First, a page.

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Three Betar fans arrested outside team practice
By MELANIE LIDMAN
02/01/2013
Dozens of hardcore fans protest outside Betar's practice over team's decision to recruit 2 Muslim players from Chechnya.
 
Dozens of Betar Jerusalem fans protested outside the soccer club’s practice session in the capital on Friday over the team’s recent decision to recruit two Muslim players from Chechnya.

Police arrested three of the fans outside the team’s practice facility in the Bayit Vegan neighborhood.

One fan threw rocks at the players’ cars, another climbed a fence and attacked a guard, and a third tried to break into the car of Betar chairman Itzik Kornfein, police said.

Betar fans are furious over owner Arkadi Gaydamak’s announcement that the club has signed two Muslim players, Dzhabrail Kadiyev and Zaur Sadayev, from the Chechnyan team Terek Grozny. During the January 26 game against Bnei Yehuda, fans raised an enormous banner that read “Betar pure forever” and sang anti-Arab chants.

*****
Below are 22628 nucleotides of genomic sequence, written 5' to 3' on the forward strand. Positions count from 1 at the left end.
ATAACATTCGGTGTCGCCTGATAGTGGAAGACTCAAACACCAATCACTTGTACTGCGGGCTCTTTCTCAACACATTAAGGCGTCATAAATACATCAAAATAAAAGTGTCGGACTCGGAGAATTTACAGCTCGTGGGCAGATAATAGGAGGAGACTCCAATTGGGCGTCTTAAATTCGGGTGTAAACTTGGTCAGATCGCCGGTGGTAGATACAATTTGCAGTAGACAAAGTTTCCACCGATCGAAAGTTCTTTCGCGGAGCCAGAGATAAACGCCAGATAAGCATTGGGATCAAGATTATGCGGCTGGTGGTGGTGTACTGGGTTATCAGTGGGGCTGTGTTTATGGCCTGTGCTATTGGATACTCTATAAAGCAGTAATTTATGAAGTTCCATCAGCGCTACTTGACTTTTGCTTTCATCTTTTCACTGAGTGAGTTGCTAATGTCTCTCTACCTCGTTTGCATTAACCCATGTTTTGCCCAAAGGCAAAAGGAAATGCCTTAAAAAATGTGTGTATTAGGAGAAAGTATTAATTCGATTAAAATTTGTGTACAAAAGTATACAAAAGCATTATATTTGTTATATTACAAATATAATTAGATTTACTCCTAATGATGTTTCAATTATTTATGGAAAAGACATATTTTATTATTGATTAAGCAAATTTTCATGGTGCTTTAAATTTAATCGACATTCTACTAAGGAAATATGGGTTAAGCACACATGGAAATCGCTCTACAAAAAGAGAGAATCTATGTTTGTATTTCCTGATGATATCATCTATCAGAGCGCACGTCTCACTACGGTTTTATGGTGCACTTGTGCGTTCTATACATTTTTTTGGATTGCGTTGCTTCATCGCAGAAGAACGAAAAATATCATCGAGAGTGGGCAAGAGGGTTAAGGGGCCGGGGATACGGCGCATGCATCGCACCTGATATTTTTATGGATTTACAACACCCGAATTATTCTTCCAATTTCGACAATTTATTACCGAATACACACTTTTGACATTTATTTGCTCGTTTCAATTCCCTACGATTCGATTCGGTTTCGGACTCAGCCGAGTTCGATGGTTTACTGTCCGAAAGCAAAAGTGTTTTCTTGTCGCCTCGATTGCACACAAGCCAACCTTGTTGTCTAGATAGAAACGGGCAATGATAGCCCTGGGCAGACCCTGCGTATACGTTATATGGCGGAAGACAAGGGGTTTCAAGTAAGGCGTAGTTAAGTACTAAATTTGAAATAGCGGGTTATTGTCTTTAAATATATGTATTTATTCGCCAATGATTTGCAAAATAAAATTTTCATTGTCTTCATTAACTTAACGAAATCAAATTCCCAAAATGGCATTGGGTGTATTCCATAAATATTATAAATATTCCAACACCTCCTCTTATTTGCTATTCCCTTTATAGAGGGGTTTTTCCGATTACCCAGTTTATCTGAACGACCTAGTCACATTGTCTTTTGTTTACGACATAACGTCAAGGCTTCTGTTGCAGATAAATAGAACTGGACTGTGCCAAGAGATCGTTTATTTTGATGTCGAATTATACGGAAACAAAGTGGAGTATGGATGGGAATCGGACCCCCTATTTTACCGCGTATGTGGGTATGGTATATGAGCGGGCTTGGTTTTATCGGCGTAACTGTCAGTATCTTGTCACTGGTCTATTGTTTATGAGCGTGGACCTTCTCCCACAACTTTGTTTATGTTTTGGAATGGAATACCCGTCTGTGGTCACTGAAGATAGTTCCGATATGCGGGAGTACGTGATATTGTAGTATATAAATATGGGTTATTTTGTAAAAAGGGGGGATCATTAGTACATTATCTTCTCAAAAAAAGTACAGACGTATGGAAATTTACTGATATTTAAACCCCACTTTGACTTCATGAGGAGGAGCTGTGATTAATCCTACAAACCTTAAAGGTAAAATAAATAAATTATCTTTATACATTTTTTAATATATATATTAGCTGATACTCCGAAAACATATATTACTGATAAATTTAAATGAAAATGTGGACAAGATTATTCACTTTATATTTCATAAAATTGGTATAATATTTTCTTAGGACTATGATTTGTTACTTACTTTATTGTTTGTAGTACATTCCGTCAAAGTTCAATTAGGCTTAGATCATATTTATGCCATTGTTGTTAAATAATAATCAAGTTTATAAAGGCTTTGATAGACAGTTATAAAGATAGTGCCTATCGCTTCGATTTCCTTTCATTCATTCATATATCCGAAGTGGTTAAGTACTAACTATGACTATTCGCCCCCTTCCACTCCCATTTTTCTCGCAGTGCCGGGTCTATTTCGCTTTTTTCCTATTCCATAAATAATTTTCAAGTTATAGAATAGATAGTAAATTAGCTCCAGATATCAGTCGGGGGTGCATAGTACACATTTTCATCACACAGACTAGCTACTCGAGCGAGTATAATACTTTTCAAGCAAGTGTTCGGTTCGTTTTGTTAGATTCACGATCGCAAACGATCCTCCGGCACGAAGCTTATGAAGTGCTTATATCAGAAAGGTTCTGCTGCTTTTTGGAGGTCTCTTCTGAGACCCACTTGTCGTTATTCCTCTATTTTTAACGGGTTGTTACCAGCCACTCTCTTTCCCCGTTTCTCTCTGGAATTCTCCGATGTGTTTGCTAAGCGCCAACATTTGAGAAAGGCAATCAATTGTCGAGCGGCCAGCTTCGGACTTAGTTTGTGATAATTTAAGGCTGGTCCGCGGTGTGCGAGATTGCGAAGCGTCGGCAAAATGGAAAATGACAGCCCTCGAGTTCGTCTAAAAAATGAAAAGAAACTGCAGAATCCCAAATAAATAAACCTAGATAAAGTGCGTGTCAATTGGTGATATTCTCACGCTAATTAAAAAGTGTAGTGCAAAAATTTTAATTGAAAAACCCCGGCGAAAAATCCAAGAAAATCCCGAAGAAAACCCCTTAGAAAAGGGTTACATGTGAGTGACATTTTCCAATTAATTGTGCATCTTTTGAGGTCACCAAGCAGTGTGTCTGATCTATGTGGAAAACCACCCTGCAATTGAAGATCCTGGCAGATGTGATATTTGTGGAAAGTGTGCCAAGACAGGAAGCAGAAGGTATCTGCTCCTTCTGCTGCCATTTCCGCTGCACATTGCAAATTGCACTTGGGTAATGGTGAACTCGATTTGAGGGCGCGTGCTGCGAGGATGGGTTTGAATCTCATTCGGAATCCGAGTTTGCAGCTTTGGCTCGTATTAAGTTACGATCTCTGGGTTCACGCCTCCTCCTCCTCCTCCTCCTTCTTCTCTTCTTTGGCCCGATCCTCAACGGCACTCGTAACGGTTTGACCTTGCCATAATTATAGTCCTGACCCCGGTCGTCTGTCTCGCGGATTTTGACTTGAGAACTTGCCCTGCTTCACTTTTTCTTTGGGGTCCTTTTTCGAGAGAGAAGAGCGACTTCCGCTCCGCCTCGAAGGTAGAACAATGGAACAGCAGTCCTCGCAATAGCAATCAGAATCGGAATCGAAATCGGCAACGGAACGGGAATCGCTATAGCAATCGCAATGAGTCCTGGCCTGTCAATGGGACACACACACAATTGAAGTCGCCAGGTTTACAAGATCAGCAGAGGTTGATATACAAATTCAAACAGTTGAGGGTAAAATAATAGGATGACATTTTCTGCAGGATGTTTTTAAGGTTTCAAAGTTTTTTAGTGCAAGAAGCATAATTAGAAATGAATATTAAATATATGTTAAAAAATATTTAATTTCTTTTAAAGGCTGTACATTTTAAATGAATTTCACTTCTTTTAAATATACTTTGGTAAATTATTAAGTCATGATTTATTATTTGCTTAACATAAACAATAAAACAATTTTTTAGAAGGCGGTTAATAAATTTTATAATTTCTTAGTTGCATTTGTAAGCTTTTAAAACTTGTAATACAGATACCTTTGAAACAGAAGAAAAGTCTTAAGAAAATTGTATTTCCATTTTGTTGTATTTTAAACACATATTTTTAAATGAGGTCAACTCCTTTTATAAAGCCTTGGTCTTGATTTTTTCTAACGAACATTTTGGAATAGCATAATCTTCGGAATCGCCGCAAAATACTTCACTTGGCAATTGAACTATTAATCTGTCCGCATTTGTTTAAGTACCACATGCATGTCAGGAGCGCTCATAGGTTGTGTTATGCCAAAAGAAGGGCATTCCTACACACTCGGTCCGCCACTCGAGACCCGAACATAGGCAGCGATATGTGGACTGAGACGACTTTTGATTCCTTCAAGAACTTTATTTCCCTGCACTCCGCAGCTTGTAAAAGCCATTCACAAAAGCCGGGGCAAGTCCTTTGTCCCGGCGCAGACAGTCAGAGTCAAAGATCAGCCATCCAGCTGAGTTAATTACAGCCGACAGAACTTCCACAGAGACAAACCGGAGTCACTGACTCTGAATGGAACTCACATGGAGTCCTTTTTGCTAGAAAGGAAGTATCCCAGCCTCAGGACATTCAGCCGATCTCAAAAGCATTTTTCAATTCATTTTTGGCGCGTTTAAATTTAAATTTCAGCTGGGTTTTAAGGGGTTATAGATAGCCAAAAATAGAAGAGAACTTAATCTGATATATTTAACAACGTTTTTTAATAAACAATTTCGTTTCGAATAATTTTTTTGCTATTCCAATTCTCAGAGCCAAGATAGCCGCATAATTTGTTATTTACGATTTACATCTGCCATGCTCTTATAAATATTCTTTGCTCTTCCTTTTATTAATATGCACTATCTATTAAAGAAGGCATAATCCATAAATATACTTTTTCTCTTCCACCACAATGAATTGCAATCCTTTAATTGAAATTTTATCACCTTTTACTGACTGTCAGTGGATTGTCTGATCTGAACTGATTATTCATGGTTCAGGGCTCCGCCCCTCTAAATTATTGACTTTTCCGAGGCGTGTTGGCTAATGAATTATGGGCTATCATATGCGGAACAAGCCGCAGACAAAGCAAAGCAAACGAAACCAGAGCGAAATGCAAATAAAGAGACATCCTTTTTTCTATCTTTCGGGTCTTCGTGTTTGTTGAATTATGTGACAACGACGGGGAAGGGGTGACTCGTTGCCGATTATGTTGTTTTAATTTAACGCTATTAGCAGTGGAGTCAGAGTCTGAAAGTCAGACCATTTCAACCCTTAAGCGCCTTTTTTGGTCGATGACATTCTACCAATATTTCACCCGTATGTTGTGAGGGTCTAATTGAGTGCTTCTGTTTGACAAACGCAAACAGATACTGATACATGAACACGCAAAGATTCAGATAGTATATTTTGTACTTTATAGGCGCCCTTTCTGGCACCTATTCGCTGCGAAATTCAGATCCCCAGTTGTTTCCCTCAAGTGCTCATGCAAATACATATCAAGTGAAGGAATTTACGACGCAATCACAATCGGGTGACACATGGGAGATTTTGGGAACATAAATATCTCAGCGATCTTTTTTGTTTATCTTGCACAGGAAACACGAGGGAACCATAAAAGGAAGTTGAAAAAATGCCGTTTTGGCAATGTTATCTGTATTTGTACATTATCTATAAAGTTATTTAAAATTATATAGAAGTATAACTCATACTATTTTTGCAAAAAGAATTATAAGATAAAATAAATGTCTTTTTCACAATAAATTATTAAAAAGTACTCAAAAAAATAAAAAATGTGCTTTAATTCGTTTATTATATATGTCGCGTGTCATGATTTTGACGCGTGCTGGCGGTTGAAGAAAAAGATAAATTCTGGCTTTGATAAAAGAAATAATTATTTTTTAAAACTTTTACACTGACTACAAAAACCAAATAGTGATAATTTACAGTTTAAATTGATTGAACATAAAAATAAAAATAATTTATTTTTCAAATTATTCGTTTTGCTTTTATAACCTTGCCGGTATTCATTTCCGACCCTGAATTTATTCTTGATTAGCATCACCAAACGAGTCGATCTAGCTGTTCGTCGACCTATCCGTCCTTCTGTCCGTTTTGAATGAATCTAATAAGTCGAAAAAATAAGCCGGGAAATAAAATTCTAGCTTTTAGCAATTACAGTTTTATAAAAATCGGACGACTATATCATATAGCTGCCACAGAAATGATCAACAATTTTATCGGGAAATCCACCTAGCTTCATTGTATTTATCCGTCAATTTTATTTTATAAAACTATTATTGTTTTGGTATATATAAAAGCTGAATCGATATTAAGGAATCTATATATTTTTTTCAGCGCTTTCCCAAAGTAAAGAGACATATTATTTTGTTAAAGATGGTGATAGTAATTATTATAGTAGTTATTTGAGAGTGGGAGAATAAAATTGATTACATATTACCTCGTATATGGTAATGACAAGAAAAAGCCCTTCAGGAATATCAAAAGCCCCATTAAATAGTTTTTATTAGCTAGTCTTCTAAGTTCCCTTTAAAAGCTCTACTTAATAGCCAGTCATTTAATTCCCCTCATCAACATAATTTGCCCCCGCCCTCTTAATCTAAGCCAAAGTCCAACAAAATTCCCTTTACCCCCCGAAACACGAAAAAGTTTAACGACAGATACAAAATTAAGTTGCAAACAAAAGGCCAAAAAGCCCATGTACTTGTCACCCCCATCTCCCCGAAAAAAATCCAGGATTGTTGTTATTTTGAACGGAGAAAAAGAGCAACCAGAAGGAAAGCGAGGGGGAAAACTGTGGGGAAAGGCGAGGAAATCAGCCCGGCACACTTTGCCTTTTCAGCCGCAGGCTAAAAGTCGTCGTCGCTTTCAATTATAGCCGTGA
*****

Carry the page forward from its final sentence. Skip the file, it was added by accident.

Police have arrested more than a dozen people involved in the incident with the banner.

The Jerusalem Magistrate’s Court barred the entrance of 50 Betar fans to the match against Umm el- Fahm on Tuesday. In addition to those barred from Tuesday’s game, all of the fans arrested have been banned from attending soccer games for the rest of the season and ordered to pay a fine of at least NIS 1,000.

“I believe in the strength of the players and the strength of our club,” Kornfein told Jerusalem Radio on Friday.

“This is the right thing to do and I’m calling on the police and the courts to do what they need to do and punish those who break the law.

“The Chechen players toured Jerusalem on Thursday and received a warm welcome from the residents. I can promise that they are here to stay.”

President Shimon Peres sent a sharply worded letter to the Israel Football Association before Tuesday’s match.

Peres appealed to the IFA and all other relevant authorities to do their utmost to quell all expressions and manifestations of racism inside and outside soccer stadiums.

The anti-Muslim bigotry was met by wide-scale condemnation in Israel and abroad. Israel Football Association chairman Avi Luzon warned that the club could be shut down by soccer’s governing bodies, FIFA and the UEFA, if the racism in the stands continues.

Allon Sinai and Uriel Sturm contributed to this report.
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